Don Rogers: Answer’s in the mirror
Dud pipe bombs and a deranged bigot with hot semiautomatics in Pittsburgh have twisted the knobs clean off these midterms, already overwrought.
The timing of hard words taken to the next awful level this close to Election Day also blew up any lingering sanctimony over the antifa and the crazed lefty who chose a baseball field to take potshots at Republican politicians.
Violence against Jews and Muslims in this country far outstrips attacks the other way. Murder, beatings, accosting on the street. This is a madness of the right.
But it’s been this way a long, long time. Donald Trump didn’t start it even if he hasn’t exactly been the grownup in the room, either. It won’t end with his reign.
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Still, the rhetoric plainly hasn’t helped, presidential or provincial.
Blame us, the people, not the times, the politicians, the president, the press. They are no more than the products of what we put into play ourselves. I find hope here, ironically enough.
If I can control myself a little better and you do the same with yourself, maybe we can blunt our worst instincts, even if just a little, bit by bit, like starting with a few pushups in a row until we can do 100.
After all, we have been improving as a species if you look beyond the news cycle. Humanity, however haltingly and subject as always to backsliding, indeed is evolving. Just about every trend shows this.
Not that you would know it from today’s coverage, the campaigns, the caravan, Kavanaugh and now the killings. Also the need to pin blame along the same old partisan lines, the same stark outrage, the same speaking only to our own — the “base,” as the political leaders call their ranks, their most reliable lemmings. Few are trying very hard to have an actual conversation with the other side, with the attendant ebb and flow, give and take, consideration of points well put.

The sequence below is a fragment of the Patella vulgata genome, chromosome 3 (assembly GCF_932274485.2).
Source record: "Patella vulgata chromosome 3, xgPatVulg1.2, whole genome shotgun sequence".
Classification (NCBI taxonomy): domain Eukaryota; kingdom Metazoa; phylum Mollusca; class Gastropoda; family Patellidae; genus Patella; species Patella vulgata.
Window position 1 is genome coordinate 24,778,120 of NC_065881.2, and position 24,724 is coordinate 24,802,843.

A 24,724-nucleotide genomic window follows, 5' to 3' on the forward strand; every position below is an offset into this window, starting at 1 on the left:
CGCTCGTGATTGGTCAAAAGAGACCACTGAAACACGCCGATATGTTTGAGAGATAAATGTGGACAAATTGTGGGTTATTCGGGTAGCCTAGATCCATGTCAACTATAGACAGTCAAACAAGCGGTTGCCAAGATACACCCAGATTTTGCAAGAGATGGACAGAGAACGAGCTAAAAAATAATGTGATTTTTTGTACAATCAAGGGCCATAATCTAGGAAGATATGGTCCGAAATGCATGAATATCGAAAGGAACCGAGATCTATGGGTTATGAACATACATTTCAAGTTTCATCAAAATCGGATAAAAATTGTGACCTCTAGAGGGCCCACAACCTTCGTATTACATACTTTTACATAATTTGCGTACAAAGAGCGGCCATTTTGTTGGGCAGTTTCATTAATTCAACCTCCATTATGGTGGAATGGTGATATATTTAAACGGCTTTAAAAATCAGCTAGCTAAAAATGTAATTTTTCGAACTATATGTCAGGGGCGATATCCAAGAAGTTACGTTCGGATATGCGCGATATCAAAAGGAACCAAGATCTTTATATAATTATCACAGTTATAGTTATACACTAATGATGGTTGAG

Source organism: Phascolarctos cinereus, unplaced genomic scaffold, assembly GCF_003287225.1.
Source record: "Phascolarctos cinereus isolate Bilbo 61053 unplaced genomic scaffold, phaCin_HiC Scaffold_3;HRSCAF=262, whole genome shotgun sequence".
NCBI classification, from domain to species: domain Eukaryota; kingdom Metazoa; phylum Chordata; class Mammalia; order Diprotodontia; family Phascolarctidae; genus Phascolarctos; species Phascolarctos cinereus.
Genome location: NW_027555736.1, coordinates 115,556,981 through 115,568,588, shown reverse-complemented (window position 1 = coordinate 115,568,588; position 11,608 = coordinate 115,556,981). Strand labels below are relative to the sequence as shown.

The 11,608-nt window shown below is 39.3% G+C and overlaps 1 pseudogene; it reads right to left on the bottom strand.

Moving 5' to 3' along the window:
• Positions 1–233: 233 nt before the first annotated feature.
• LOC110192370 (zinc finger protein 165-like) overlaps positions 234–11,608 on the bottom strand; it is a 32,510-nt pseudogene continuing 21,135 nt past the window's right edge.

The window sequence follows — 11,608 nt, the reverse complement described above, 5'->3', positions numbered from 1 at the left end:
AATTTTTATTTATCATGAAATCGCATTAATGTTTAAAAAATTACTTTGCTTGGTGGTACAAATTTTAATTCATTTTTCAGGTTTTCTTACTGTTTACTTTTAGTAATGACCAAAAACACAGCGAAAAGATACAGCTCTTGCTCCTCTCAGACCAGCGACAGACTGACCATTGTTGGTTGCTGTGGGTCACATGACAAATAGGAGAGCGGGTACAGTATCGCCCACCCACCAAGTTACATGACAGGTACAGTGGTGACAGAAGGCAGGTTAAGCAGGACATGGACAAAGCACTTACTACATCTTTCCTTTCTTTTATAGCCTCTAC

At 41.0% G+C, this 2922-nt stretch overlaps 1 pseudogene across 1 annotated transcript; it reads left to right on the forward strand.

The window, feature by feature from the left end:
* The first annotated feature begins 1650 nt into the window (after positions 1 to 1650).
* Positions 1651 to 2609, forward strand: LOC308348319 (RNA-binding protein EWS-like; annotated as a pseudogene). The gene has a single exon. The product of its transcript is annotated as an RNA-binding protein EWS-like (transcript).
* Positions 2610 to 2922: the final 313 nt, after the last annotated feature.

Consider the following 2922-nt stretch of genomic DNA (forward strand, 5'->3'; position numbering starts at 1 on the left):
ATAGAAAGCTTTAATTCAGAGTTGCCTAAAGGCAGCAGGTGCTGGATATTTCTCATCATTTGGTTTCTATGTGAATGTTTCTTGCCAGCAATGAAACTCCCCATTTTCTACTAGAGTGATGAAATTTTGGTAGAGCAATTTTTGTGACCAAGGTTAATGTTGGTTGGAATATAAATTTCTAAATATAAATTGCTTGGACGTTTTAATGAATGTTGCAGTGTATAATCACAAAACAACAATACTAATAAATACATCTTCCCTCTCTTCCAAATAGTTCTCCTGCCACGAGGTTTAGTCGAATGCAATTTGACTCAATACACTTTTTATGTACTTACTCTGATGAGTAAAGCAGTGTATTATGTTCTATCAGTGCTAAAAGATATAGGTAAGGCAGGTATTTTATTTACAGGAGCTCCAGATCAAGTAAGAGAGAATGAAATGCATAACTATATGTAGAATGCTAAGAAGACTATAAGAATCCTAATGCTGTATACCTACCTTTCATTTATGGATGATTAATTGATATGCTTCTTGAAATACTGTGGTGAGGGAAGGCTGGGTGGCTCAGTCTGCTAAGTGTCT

You can say it’s worse than ever, adding social media among the scapegoats, but this only reveals our amnesia. In hyperbole, we ignore our history.
Today’s a mess, most definitely. But we don’t murder like we did in our deeper, darker past. We don’t die by the thousands on battlefields. Our legislators don’t routinely engage in duels or fistfights in chambers. We don’t lynch. We don’t even abide stray comments about “black face.” These are signs of progress.
Things in fact are not worse than ever. Pundits who prognosticate wildly about the next civil war have forgotten the Sixties, never mind the real Civil War.
We do talk. Oh, we talk. We indulge in a whole lot of nonsense. Too many of us have let ourselves be drawn in as pawns in larger quests for political power. I’m not sure why, considering the ridiculous state of both major parties. But that’s not anything new, either.
What is new? Well, more sources than ever of at-our-fingertips information, disinformation, mistaken notions, pure lies. Wild gossip, once at least somewhat contained to bars and over backyard fences, carries some weird legitimacy posited on Facebook and Twitter. That’s not the social networks’ fault, our gullibility.
The press today has half the reporters of just a decade ago, and how many more sites that purport to be journalistic? All chasing clicks, almost none banking on objective coverage, a dry hole. And who do you suppose is doing all this clicking?
Trolling’s still relatively new. Something definitely slips when we aren’t face to face. Too many of us talk in ways we never would in person, tweeting and commenting horrible personal attacks, threats and the like in the name of free speech while trashing the high civic principle.
It could be the ease of spouting this slime paired with the promise of an audience. What’s the attraction? A vile performance netting virtual applause among the other trolls on the same team, along with delicious outrage from those “idiots.” No need for even a nod to a discussion with a prayer of better understanding. Blood doesn’t rise with reason.
The human psyche this stuff infects is not new, not hardly. Neither are the hormones, the synapses, the instincts about belonging or not belonging that snare adolescents and people who never grew up.
But we’re not really hostages to all this or have to be puppets, either. These are our choices, aside from genuine cases of mental illnesses.
The real press doesn’t try to fake us out. Money doesn’t really make us vote certain ways. Political ploys don’t have to distract us. Propaganda isn’t that hard to pick out.
We do have minds. We are capable of stepping back from ourselves. We can choose what we’ll engage with and how.
We’ve endured worse in history, a lot worse. We’re far from helpless. We each can take responsibility, be accountable to ourselves.
If we ever did, the rest would fall into place.
Don Rogers is the publisher of the Sierra Sun and The Union, based in Grass Valley. He can be reached at email@example.com or 530-477-4299.
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